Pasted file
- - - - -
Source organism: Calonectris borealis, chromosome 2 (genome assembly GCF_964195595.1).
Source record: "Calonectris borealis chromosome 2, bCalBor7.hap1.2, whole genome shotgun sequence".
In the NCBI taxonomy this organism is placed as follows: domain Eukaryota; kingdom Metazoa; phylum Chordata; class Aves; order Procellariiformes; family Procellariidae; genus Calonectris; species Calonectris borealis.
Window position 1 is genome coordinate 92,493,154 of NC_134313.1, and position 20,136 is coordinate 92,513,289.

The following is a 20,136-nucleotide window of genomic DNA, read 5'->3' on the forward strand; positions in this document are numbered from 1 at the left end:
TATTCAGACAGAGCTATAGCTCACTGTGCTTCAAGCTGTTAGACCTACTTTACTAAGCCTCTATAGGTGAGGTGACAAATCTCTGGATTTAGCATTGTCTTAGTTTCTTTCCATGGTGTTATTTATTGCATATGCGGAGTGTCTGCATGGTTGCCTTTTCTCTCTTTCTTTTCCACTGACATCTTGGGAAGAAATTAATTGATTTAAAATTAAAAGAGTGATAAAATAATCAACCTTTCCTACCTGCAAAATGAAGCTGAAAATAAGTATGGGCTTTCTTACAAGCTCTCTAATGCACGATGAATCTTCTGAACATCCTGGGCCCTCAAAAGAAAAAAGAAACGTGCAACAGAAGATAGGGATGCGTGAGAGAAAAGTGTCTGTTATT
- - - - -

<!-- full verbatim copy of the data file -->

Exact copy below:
Source organism: Calonectris borealis, chromosome 2 (genome assembly GCF_964195595.1).
Source record: "Calonectris borealis chromosome 2, bCalBor7.hap1.2, whole genome shotgun sequence".
In the NCBI taxonomy this organism is placed as follows: domain Eukaryota; kingdom Metazoa; phylum Chordata; class Aves; order Procellariiformes; family Procellariidae; genus Calonectris; species Calonectris borealis.
Window position 1 is genome coordinate 92,493,154 of NC_134313.1, and position 20,136 is coordinate 92,513,289.

The following is a 20,136-nucleotide window of genomic DNA, read 5'->3' on the forward strand; positions in this document are numbered from 1 at the left end:
TATTCAGACAGAGCTATAGCTCACTGTGCTTCAAGCTGTTAGACCTACTTTACTAAGCCTCTATAGGTGAGGTGACAAATCTCTGGATTTAGCATTGTCTTAGTTTCTTTCCATGGTGTTATTTATTGCATATGCGGAGTGTCTGCATGGTTGCCTTTTCTCTCTTTCTTTTCCACTGACATCTTGGGAAGAAATTAATTGATTTAAAATTAAAAGAGTGATAAAATAATCAACCTTTCCTACCTGCAAAATGAAGCTGAAAATAAGTATGGGCTTTCTTACAAGCTCTCTAATGCACGATGAATCTTCTGAACATCCTGGGCCCTCAAAAGAAAAAAGAAACGTGCAACAGAAGATAGGGATGCGTGAGAGAAAAGTGTCTGTTATT